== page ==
Who would’ve thought?
The shortest bear market for the Dow in history is “over”, according to the talking heads at least. However, despite the S&P 500 rallying by more than 10% last week, it’s still more than 20% off its high.
The coronavirus is devastating one economy after another, and traders are still trying to put the pieces of the puzzle together… as they wonder whether they should “buy the dip” or “sell the rip”.
To help as many people out as possible, I opened up a discussion to try to figure out where traders are struggling… and it seems like many are having a tough time generating trade ideas.
Of course, you could listen to all the talking heads on the tube for ideas. However, I won’t be doing that — instead, I’m focused on what I believe is the number one indicator out there.
What indicator am I referring to?
In this market environment, it helps to have a few tricks up your sleeves. For me, one of my favorite indicators is order flow. In other words, I’m tracking where some of Wall Street’s largest players are shoving their chips.
More specifically, I’ve turned to the options market to try to figure out where the elite are placing their bets. That way, when I see a juicy trade setup, I can take advantage of and potentially profit alongside them.
How does this work?
Well, it’s something known as unusual options activity. Don’t let that term scare you off, because I lay out everything you need to know about it in my eBook Dollar Option Trader — you can grab it here for absolutely free (while supplies last!).
In the meantime, let me walk you through a quick example.
Stock ABC trades 1,000 options contracts per day, on average. However, one day, it traded 8,000 calls. That would be an example of a stock option that saw unusual options activity.
However, if you’re following the order flow… it’s all about thinking in relative terms.
For example, 5,000 contracts on a single order in the S&P 500 ETF (SPY) might seem like a lot, but it’s not when you consider that SPY trades millions of options contracts on any given day.
If you’re able to decipher options activity, it could provide an edge like no other.
The idea is simple.
Hedge funds and other professional traders often use options to express their opinions.
So, whenever they, you, or me, place an options order it gets reported to the Options Price Reporting Authority.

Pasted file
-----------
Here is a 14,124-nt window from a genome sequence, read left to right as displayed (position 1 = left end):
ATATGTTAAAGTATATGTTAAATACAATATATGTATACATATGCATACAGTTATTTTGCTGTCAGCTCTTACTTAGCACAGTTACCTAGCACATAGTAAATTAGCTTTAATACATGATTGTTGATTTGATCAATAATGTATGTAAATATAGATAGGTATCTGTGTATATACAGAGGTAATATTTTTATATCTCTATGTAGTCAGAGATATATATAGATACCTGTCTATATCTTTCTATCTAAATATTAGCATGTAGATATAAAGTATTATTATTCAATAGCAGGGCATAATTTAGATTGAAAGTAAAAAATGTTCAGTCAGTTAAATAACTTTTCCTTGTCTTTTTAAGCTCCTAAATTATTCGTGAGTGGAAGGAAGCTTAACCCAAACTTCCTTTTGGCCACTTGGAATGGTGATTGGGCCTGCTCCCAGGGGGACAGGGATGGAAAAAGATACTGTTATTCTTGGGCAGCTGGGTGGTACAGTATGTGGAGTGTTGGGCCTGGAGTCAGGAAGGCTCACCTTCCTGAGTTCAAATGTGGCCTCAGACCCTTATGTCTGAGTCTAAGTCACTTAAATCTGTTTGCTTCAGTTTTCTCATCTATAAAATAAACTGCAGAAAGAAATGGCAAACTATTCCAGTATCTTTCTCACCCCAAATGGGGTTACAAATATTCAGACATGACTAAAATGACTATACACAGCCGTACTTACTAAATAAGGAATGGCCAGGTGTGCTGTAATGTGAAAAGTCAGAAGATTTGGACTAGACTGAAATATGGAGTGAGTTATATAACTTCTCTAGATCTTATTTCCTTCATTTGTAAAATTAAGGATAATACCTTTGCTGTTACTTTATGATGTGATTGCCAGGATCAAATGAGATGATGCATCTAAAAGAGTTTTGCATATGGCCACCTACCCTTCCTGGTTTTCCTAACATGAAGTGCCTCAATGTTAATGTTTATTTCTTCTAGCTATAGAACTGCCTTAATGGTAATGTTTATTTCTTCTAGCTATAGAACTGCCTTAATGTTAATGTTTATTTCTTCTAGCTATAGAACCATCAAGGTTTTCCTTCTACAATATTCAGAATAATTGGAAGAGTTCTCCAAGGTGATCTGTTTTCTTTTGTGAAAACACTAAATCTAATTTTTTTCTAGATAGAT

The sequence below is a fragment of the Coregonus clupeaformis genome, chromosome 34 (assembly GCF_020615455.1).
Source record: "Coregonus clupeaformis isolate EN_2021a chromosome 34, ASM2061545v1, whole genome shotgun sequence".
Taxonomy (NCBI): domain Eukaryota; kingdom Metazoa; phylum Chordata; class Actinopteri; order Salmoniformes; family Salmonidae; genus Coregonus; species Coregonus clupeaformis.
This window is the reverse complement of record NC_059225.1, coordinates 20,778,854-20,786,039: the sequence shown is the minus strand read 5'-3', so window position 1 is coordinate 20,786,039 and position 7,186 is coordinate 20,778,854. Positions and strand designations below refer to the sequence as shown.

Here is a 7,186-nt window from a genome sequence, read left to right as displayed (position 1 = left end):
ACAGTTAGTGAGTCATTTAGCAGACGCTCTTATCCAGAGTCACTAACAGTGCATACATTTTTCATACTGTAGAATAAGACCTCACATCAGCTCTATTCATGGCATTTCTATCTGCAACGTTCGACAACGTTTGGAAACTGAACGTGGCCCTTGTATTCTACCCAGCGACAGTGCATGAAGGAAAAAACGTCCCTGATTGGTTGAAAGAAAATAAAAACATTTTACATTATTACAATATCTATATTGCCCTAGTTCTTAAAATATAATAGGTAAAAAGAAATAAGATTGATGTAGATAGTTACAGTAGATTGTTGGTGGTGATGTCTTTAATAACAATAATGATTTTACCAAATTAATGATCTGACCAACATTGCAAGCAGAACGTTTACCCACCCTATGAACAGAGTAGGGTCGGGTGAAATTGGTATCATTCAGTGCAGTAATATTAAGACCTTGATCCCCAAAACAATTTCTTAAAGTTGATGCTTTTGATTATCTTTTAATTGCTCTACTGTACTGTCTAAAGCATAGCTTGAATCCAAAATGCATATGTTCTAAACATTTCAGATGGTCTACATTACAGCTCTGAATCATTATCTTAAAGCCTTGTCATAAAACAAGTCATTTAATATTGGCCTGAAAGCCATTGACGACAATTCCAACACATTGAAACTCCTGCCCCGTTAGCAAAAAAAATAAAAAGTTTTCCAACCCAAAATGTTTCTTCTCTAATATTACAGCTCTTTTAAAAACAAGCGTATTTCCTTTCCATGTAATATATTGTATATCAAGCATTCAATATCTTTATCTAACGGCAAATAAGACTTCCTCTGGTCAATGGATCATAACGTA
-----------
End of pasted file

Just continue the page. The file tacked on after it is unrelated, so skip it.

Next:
In other words, we can find out exactly what some of the largest players are doing. We don’t know who’s behind the trade, why they’re getting in, or anything else really.
The only thing we do know is someone with massive financial backing is getting into the trade. The challenge then becomes trying to dissect why they’re doing it.
For example, a trader could come out and buy a massive amount of puts. To the naked eye that might appear like a bearish bet.
- The trader was short puts and is buying puts to hedge
- The trader is long a boatload of stock and is buying puts to hedge
- The trader is short the stock and is buying puts to lock in profits
It’s similar when there’s massive call buying in a specific stock.
As you can see, it isn’t black and white, and there is a lot of noise you need to filter out.
You’re probably wondering, Kyle… does this actually work?
Let me walk you through a real-money case study from a few weeks ago, during one of the worst bloodbaths in history.
Does This Indicator Actually Work?
Of course, during the first few weeks of March, we witnessed some wild action in the market. Traders were just starting to realize how the coronavirus was impacting the global economy, and fear was rampant in the market.
However, I was able to remain calm, cool, and collected because I was relying on my simple-to-use indicator.
One day, I noticed 766 NVTA April 17th $15 Puts swept for $0.45 a piece — that was a $34,470 bet. They were purchased when NVTA was trading above $18 per share!
That meant this put buyer was expecting NVTA to drop below $15 on or before the expiration date (about a month away at the time). So I decided to place the stock on my watchlist.
On March 10 at 10:34 AM, I actually pulled up NVTA, and noticed that the stock was relatively weak against the broader market — SPY was actually catching a bounce that day.
So I bought 50 NVTA March 20 $15 Puts at an average price of $0.61. That trade cost me about $3,050 to put on.
Well, guess what happened just 2 days after I entered the trade?
Those NVTA puts were going for $2.00! That $3,050 bet turned into $10,000, or approximately $6,950 in real-money profits!
In just 2 days, I was able to lock down a 233% winner.
The thing is, we see this type of action frequently in the markets… and if you want to start to take advantage of these options plays, then click here to claim my complimentary eBook Dollar Option Trader — in it, you’ll find out EXACTLY how the “smart money” uses options to generate insane returns.